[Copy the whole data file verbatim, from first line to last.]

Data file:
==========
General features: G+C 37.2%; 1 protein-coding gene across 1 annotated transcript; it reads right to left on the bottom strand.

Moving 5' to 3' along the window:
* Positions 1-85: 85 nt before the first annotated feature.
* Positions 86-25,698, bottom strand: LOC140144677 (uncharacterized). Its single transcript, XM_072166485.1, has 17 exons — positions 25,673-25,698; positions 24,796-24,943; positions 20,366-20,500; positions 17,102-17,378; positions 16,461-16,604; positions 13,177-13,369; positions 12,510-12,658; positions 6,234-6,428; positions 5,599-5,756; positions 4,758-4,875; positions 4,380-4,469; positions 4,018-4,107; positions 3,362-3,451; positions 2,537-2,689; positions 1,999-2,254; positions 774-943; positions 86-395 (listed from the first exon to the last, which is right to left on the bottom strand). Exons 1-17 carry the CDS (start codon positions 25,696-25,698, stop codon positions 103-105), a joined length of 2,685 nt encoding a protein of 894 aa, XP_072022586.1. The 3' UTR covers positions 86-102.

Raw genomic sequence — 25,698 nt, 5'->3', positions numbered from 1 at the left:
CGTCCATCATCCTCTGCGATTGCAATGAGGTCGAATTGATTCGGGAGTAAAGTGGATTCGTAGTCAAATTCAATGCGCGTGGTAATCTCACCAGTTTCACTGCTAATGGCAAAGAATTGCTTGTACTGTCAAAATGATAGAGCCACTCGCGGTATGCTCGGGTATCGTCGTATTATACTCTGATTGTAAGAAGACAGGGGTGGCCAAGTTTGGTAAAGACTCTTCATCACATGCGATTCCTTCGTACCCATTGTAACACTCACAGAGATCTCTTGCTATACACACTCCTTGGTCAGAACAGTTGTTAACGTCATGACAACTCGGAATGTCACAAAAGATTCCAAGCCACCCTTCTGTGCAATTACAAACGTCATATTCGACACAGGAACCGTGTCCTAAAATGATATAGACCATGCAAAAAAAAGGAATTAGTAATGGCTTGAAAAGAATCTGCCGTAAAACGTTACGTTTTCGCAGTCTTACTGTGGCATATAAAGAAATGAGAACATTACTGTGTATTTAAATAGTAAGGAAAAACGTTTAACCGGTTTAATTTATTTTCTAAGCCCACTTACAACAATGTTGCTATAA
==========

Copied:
General features: G+C 37.2%; 1 protein-coding gene across 1 annotated transcript; it reads right to left on the bottom strand.

Moving 5' to 3' along the window:
* Positions 1-85: 85 nt before the first annotated feature.
* Positions 86-25,698, bottom strand: LOC140144677 (uncharacterized). Its single transcript, XM_072166485.1, has 17 exons — positions 25,673-25,698; positions 24,796-24,943; positions 20,366-20,500; positions 17,102-17,378; positions 16,461-16,604; positions 13,177-13,369; positions 12,510-12,658; positions 6,234-6,428; positions 5,599-5,756; positions 4,758-4,875; positions 4,380-4,469; positions 4,018-4,107; positions 3,362-3,451; positions 2,537-2,689; positions 1,999-2,254; positions 774-943; positions 86-395 (listed from the first exon to the last, which is right to left on the bottom strand). Exons 1-17 carry the CDS (start codon positions 25,696-25,698, stop codon positions 103-105), a joined length of 2,685 nt encoding a protein of 894 aa, XP_072022586.1. The 3' UTR covers positions 86-102.

Raw genomic sequence — 25,698 nt, 5'->3', positions numbered from 1 at the left:
CGTCCATCATCCTCTGCGATTGCAATGAGGTCGAATTGATTCGGGAGTAAAGTGGATTCGTAGTCAAATTCAATGCGCGTGGTAATCTCACCAGTTTCACTGCTAATGGCAAAGAATTGCTTGTACTGTCAAAATGATAGAGCCACTCGCGGTATGCTCGGGTATCGTCGTATTATACTCTGATTGTAAGAAGACAGGGGTGGCCAAGTTTGGTAAAGACTCTTCATCACATGCGATTCCTTCGTACCCATTGTAACACTCACAGAGATCTCTTGCTATACACACTCCTTGGTCAGAACAGTTGTTAACGTCATGACAACTCGGAATGTCACAAAAGATTCCAAGCCACCCTTCTGTGCAATTACAAACGTCATATTCGACACAGGAACCGTGTCCTAAAATGATATAGACCATGCAAAAAAAAGGAATTAGTAATGGCTTGAAAAGAATCTGCCGTAAAACGTTACGTTTTCGCAGTCTTACTGTGGCATATAAAGAAATGAGAACATTACTGTGTATTTAAATAGTAAGGAAAAACGTTTAACCGGTTTAATTTATTTTCTAAGCCCACTTACAACAATGTTGCTATAA